“Writing, to me, is simply thinking through my fingers.”
— Isaac Asimov
The History of Fountain Pen Day
It is only right that an instrument that has figured so much in our lives, our culture, and history has its own dedicated day in the year. Therefore in 2012, it was established that every first Friday of November will be bookmarked as Fountain Pen Day. The aim was to recognize, encourage, and share the experience of using fountain pens. It is the official day for all of us fountain pen enthusiasts to come together to express our love for these wonderful tools.
A Few Milestones on the Fountain Pen’s Journey
From the first, prehistoric marks made on stone, our writing implements have come a long way to become the ones we know today. One forefather of the fountain pen is the ancient Egyptian reed pen, created around 3000 B.C., designed to work with papyrus. Made from tubular marsh grass, commonly bamboo, one end of it was sharpened to shape the pen’s nib and the hollow body was filled with writing fluid made from soot and vegetable gum. The pen would then be squeezed to make the ink flow out.
Centuries later, the quill pen was made in Seville, Spain. This came from either goose, turkey, or swan feathers, which were first dried to remove any oils that could affect the ink. A handy knife (pen knife) was commonly used to sharpen the tip before writing. When the quill pen was dipped in ink, the hollow shaft served as a reservoir. This kind of dip pen allowed for more decorative and stylized writing techniques and the development of lowercase letters. The period of use of the quill pen, from the 7th to 19th century, has been the longest for any writing instrument in history so far.
In 1822, John Mitchell from Birmingham started the mass production of machine-made dip pens with steel nibs. This was a significant improvement on the traditional quill pens, which made them sturdier and cheaper to make. This more accessible and durable iteration positively influenced the progress of education and literacy during these times.
As people became more proficient with writing, the process of repeatedly having to dip the pen into the inkwell became cumbersome. This increasing frustration fuelled the invention of the fountain pen, first patented in 1827 by the Romanian Petrache Poenaru in France. The pen’s reservoir was created using a swan’s quill as the barrel. However, this design was not refined, causing major flaws that affected ink flow such as sudden, intermittent leaking or no ink at all.
Lewis Edson Waterman designed a fountain pen feed in 1884 that had three channels that aided capillary action. His patented innovation enabled a more consistent ink flow and added to the portability of the pen.
Since then, the fountain pen with its various parts and aspects have gone through numerous modifications. Some have become mainstays of its current designs, while others have become interesting facets of its developmental history. We have been fortunate to benefit from all the past alterations to this well-loved invention. With the multitude of styles and configurations that are presently available to us, it is not surprising that we gladly dive into the fountain pen wonderland’s rabbithole, and never look back.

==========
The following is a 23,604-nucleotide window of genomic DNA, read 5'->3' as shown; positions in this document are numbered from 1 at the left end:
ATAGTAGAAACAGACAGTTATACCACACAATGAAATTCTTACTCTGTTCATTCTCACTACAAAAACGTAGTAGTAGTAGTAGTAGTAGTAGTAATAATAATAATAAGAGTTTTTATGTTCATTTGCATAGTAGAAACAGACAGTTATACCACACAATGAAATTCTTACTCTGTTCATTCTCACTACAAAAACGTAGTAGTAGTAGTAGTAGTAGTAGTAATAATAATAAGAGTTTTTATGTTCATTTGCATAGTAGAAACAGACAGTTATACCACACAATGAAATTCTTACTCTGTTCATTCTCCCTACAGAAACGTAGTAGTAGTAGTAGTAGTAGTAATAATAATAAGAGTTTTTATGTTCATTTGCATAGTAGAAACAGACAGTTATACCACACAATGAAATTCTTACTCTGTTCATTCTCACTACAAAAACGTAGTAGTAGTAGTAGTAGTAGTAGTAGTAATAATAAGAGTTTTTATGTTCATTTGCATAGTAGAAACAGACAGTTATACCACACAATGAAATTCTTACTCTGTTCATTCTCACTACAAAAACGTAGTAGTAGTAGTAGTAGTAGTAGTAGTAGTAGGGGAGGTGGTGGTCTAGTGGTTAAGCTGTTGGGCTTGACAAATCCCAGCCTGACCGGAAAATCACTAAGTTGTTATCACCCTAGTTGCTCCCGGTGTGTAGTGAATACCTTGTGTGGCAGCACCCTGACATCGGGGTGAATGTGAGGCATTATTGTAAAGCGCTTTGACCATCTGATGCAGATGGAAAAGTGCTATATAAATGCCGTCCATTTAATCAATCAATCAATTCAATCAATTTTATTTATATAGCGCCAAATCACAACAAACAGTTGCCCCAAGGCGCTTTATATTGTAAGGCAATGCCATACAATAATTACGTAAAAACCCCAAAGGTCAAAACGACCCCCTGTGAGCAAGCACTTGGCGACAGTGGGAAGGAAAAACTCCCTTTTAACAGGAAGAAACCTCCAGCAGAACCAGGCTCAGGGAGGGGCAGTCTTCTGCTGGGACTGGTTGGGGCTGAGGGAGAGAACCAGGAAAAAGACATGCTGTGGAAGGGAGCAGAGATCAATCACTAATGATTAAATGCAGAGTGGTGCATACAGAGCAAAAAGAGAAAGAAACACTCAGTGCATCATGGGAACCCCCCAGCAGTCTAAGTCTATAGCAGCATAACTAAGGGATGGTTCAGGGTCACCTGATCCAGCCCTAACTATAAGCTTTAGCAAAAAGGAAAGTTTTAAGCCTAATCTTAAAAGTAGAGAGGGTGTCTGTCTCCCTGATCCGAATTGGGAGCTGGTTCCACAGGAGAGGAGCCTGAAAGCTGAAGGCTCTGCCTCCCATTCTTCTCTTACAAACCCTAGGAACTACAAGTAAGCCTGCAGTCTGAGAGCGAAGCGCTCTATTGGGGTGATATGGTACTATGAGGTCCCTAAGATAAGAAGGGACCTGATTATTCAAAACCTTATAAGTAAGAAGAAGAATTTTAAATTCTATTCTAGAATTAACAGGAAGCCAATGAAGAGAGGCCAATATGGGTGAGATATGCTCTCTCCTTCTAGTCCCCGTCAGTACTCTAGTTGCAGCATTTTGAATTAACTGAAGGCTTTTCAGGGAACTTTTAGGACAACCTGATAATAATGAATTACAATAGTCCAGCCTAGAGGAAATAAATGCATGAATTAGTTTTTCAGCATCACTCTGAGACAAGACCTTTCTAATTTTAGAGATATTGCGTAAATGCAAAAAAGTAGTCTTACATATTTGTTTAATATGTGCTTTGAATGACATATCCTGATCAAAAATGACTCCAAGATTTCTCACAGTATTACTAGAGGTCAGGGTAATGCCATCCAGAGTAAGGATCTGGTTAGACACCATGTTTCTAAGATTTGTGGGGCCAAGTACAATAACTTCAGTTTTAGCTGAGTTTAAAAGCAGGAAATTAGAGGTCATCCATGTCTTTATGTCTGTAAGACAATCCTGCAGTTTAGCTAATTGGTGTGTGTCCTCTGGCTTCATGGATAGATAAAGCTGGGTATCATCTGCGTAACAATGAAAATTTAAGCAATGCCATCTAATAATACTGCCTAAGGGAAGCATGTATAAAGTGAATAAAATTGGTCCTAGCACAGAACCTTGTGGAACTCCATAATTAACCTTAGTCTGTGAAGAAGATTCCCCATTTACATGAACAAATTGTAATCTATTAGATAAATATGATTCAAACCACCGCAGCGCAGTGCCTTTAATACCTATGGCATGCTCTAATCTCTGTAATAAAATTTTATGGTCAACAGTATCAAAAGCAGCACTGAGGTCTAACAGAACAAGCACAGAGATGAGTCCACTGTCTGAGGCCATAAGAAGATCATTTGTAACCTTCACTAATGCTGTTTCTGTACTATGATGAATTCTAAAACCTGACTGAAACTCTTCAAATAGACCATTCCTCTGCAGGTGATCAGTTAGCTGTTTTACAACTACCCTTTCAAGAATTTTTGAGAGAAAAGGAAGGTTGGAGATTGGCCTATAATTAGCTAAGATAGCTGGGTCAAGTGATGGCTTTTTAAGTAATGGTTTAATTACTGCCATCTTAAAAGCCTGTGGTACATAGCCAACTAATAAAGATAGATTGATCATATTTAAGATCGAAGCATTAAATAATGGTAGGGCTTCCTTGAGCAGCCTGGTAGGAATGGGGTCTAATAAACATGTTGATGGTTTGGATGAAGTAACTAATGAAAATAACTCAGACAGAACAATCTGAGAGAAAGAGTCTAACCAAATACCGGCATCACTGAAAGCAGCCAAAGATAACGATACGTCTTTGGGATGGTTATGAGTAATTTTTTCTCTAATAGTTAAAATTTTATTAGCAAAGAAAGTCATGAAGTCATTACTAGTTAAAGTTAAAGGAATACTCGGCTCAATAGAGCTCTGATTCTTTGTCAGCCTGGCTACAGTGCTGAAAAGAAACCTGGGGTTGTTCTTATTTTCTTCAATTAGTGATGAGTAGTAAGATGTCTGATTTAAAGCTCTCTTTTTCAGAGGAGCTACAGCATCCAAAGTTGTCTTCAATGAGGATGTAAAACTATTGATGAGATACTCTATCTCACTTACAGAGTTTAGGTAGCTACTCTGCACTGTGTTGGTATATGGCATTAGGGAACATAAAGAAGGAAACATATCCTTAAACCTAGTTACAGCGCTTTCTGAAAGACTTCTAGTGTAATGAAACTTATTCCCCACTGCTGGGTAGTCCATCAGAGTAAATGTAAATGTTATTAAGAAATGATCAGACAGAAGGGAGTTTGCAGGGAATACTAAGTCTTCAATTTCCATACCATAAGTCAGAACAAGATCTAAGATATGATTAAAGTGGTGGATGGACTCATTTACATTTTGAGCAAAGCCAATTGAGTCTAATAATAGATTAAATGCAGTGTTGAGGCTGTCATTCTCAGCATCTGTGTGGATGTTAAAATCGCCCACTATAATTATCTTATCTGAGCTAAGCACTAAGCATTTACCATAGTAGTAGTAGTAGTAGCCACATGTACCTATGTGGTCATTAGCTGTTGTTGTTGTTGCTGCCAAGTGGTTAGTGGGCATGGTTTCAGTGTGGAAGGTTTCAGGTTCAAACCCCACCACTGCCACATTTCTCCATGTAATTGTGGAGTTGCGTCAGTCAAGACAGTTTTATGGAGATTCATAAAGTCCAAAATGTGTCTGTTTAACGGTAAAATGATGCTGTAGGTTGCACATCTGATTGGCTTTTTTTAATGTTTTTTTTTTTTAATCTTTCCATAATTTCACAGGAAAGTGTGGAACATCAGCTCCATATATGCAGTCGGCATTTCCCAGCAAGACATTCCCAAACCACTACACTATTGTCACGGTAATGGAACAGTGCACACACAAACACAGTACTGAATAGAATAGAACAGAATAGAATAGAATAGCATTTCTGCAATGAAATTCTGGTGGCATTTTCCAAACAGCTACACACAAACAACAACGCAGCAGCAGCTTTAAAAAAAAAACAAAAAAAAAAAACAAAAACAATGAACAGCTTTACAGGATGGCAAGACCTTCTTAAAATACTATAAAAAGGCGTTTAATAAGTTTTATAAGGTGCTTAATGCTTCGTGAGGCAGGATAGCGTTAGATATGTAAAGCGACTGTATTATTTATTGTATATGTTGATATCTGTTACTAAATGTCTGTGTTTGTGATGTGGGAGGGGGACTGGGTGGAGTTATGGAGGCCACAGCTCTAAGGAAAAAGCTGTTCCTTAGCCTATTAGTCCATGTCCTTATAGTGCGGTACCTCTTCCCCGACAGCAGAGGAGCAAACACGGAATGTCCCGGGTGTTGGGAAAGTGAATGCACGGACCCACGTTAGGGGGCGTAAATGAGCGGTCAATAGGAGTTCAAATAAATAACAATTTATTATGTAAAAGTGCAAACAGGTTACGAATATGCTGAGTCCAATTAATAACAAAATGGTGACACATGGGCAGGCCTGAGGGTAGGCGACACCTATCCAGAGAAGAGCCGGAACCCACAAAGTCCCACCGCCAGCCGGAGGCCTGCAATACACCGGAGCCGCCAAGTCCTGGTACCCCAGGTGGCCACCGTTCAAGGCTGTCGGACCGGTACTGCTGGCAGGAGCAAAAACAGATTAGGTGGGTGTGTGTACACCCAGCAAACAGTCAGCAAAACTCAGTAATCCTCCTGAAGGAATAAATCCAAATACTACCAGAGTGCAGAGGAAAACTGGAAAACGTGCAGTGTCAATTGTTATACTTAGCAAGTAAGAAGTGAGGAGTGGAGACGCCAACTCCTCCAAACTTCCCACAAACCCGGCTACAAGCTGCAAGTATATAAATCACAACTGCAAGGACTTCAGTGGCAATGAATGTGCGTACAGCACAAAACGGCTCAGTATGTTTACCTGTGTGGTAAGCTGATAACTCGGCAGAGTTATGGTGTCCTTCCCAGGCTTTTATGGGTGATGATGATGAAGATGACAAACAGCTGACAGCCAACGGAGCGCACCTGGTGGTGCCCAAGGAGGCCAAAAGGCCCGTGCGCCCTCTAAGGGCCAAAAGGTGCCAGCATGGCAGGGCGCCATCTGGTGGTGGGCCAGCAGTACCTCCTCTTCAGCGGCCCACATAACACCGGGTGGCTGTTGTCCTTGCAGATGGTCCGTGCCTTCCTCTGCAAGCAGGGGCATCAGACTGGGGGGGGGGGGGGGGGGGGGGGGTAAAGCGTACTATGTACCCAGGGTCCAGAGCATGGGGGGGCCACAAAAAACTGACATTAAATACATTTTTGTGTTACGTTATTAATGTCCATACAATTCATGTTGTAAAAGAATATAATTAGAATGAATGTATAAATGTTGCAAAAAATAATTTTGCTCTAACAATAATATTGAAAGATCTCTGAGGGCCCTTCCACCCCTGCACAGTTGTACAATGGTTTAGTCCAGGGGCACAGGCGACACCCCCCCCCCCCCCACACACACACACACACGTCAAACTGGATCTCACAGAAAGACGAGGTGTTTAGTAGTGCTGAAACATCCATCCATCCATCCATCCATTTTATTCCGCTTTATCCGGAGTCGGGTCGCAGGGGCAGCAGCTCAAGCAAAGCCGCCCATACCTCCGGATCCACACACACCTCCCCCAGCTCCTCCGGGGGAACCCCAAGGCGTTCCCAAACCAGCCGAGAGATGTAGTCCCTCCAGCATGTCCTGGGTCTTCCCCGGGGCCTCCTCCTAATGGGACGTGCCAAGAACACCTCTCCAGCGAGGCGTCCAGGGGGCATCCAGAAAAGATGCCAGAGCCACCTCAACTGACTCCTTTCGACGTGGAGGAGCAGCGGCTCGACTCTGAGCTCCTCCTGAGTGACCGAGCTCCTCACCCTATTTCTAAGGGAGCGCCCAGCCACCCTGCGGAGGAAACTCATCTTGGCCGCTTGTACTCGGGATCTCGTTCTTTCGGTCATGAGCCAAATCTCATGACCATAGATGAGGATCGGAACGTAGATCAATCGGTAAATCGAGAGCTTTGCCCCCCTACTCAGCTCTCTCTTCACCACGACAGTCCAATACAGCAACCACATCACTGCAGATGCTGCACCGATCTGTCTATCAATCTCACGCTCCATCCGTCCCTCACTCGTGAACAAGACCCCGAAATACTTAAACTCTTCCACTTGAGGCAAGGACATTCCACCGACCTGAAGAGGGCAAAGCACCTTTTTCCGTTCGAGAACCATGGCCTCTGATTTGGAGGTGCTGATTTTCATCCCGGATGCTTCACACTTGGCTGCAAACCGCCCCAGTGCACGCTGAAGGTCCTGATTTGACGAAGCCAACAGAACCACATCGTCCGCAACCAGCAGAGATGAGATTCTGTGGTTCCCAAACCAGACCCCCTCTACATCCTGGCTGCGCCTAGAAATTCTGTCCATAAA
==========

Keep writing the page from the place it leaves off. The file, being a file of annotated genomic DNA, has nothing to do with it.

Let’s Celebrate Fountain Pen Day
This is the day for us to express our appreciation, a time for us to honor this trusty companion by recognizing its role in our lives. Here are a few ways to highlight how the fountain pen has enriched our journey:
#1 — Reconnect with your fountain pens. - Take a look at your collection. Are there some pens that haven’t gotten enough attention lately? Ink one up and rediscover what drew you to it in the first place.
#2 — Write a letter to someone special. - One of the attractions of using a fountain pen is the tactile experience of the process, as well as the visual and sentimental impact of a personal, handwritten missive. Take the time to acknowledge the attention and effort it takes to send a part of yourself to someone you care for.
#3 — Give your pen/s a spa day. - Again, examine your fountain pens. Are there any in need of repair, or at least some basic cleaning? Maintenance is part and parcel of being a responsible fountain pen owner, and regular upkeep lets you enjoy them for a longer time and to their full potential.
#4 — Create an appreciation page for your fountain pens. - Do you keep a journal? Whether or not you do, you can claim a moment to write down or sketch on paper the reasons why fountain pens are part of your life. As an exercise in gratitude, this helps you to value what you have and realize how much fountain pens have influenced your life.
#5 — Celebrate with a new fountain pen. - Do you have one that’s been in your cart for the longest time? Take this opportunity to finally treat yourself. While you’re at it, why not add a matching fountain pen ink to go with that pen? Fountain Pen Day is also one of the best times to penable a friend or loved one.
These are just a few suggestions on how to make this event extra special for yourself and for others. I hope you can find more ways to show and spread the love.
Happy Fountain Pen Day from EndlessPens!
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Written by @lekzumali
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